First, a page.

‘Artists can change the whole world. I believe the world has seen this times over, especially while this pandemic rages on, that art (in all its different media) is at the core of all that we do. Without art, we are not human. Artists really have the power, and often we forget that.’
Ryan Pola is an artist based in Melbourne, Australia. He pursues explorations of nature and the human condition, frequently combining flora and fauna in his portraits. Ryan produces exquisitely detailed graphite drawings, predominantly black and white, with an occasional considered use of colour.
Do you prefer to work in silence or does certain music inspire you?
I absolutely hate drawing in silence. I get so bored! What I usually do is either listen to podcasts, binge series or movies, or go deep into YouTube black holes (currently I'm finding I'm most productive while watching people play video games on YouTube). That being said, I find a lot of inspiration in listening to music. I often have my most exciting ideas come to me while I'm running and listening to music.
Where is your current studio? What would be your dream studio?
My current studio is my bed. I spend most of my time sitting and drawing. I used to draw standing, but I find it much more comfortable to sit and draw (my crossed legs may not agree). My dream studio would be a small cabin tucked in among some large pine trees. I would need some decent storage space and a large solid table to draw on. A small fire place, and constant rain/thunder storms... that's my ideal studio environment. Beyond this dream a pencil rack in my current studio space would make me so happy!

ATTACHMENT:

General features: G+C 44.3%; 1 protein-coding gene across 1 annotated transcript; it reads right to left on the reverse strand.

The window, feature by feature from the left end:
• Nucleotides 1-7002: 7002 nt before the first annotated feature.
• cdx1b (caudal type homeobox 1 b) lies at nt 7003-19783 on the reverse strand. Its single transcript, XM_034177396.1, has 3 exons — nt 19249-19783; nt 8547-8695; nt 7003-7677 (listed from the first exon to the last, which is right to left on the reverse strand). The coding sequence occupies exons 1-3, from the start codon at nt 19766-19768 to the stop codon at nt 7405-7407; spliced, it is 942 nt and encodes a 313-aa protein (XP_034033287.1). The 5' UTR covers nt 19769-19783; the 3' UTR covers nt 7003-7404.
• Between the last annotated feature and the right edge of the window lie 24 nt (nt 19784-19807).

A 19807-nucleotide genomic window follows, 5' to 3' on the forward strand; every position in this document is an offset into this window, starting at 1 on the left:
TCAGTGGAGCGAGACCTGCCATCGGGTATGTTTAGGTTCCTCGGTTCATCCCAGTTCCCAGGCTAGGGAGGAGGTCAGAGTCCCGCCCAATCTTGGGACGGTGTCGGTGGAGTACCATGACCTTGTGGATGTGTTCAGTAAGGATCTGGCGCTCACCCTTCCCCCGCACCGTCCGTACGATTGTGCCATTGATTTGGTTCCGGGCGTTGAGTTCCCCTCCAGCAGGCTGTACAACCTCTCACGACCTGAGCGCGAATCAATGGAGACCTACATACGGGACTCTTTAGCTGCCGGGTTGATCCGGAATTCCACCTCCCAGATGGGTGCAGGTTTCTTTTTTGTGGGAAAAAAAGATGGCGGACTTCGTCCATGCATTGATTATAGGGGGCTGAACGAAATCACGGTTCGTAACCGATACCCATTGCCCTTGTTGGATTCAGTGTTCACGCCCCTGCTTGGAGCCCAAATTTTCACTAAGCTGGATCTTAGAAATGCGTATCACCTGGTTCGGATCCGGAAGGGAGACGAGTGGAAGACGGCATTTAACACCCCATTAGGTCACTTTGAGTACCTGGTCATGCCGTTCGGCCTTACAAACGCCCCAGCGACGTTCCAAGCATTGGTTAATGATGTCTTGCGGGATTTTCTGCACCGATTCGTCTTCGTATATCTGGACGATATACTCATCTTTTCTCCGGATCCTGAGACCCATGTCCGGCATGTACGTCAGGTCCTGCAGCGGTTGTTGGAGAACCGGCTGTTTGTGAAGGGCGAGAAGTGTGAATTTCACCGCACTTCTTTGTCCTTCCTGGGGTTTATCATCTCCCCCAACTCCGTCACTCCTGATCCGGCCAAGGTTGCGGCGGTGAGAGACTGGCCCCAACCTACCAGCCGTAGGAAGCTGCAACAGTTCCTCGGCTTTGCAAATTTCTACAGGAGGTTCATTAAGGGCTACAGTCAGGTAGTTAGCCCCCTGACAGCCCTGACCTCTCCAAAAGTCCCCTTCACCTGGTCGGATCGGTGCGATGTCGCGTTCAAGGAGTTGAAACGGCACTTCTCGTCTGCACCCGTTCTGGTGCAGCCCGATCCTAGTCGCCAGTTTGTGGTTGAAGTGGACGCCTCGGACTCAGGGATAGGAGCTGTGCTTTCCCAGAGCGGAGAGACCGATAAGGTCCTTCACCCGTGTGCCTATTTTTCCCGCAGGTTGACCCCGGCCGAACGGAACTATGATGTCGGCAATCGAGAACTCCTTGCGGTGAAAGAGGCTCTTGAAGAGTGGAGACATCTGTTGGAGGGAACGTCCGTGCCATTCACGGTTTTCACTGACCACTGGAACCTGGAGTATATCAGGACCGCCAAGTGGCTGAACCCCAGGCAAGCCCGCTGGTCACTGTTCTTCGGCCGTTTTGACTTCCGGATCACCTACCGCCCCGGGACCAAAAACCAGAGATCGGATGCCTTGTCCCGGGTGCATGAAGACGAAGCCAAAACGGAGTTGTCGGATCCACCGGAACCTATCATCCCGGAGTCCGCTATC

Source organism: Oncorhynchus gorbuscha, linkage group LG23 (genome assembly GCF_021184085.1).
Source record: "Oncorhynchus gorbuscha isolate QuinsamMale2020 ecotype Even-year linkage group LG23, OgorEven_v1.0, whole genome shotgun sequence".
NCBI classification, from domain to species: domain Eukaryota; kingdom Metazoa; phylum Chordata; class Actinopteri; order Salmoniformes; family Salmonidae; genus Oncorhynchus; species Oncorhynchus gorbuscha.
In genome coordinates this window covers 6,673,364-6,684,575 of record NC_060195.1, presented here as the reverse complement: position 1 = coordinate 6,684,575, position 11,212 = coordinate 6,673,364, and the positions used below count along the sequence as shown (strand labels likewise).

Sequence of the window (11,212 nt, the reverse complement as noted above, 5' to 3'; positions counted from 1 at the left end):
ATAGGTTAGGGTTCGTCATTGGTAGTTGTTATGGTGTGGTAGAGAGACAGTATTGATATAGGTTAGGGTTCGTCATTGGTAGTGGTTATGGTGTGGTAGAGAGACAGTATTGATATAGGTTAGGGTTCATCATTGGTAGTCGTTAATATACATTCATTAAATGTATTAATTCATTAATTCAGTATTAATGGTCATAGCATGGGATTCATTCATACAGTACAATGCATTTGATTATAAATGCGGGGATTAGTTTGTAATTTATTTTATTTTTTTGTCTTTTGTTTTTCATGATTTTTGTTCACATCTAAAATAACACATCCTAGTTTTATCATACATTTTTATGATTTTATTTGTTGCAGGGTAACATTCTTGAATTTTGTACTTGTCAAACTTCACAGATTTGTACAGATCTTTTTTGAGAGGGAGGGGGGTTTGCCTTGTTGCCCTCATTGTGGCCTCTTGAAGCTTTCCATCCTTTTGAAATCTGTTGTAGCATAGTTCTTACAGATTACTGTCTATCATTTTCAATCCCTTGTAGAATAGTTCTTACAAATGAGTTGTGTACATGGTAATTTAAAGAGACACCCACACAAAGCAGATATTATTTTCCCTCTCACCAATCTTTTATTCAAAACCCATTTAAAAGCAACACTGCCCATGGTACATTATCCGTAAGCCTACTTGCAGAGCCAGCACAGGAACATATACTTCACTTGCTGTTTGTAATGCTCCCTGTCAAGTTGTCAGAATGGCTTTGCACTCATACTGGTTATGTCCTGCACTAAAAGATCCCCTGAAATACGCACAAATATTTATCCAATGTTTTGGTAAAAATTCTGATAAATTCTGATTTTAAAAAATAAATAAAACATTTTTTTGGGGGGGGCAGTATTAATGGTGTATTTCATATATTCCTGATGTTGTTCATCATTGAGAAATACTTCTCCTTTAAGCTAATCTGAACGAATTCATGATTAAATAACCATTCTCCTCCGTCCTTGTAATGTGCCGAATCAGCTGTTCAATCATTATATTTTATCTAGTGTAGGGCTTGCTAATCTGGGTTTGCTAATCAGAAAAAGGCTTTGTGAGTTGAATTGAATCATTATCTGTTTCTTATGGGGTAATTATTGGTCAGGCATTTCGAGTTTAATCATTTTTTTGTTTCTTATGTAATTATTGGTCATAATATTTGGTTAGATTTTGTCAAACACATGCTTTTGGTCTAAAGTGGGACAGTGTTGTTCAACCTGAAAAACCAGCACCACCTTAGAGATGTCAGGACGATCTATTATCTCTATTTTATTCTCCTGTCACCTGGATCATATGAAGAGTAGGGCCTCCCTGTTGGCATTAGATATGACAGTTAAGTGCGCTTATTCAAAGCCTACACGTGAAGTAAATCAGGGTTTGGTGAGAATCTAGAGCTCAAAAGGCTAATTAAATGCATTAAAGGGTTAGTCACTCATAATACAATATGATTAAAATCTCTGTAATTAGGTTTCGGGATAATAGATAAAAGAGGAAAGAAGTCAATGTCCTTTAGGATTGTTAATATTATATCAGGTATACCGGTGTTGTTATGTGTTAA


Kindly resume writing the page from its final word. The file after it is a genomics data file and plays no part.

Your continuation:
What is your favourite/ least favourite part of the creative process?
My favourite part of the creative process is when things just click. I am sure all artists know this, but when you find that flow and everything you do just feels like your striking gold, that's the sweet spot. I find I can be so productive when I find that zone, so I try and take advantage of it when I can. My least favourite part... hmm... I suppose would be the opposite of finding creative flow. Often if I don't draw for a while, I find myself becoming disengaged and frustrated with myself as I cannot always easily find a way back in. When I am at this stage I am actively pushing against myself and somehow end up forcing poor quality drawing.
If you could time travel, what advice would you give the younger you, regarding pursuing your artmaking? Practice, practice, practice. Skill is only made better through practice. Also, there is no such thing as perfection (which sucks for me because I was, and still am, such a perfectionist with my artwork). How has your style evolved and what contributed to the changes? In the past I would often draw celebrities or figures that I admired or found I was engaged by their message/aesthetic. Now, my drawings are more focused on presenting an idea, or a personification, or an exploration. I explore my personal history and mythology as a basis for artworks. I only photograph friends and family for drawings, so the process is quite personal to myself and accessible to my audience. Regarding my style, in the past I would often use multiple different mediums, both alone and mixed. From oils, to acrylics, to watercolours, my work used to quite a range. These days I have refined my practice purely to graphite & I love, love, love drawing. Maybe this will change one day, but for now graphite is my go-to. What do you hope to convey through your work? I hope to convey a narrative though I am apprehensive about being prescriptive around what that narrative is exactly. I like my viewers to connect to a piece and make their own story. Other than that, I hope to convey a sense of love for the practice of drawing.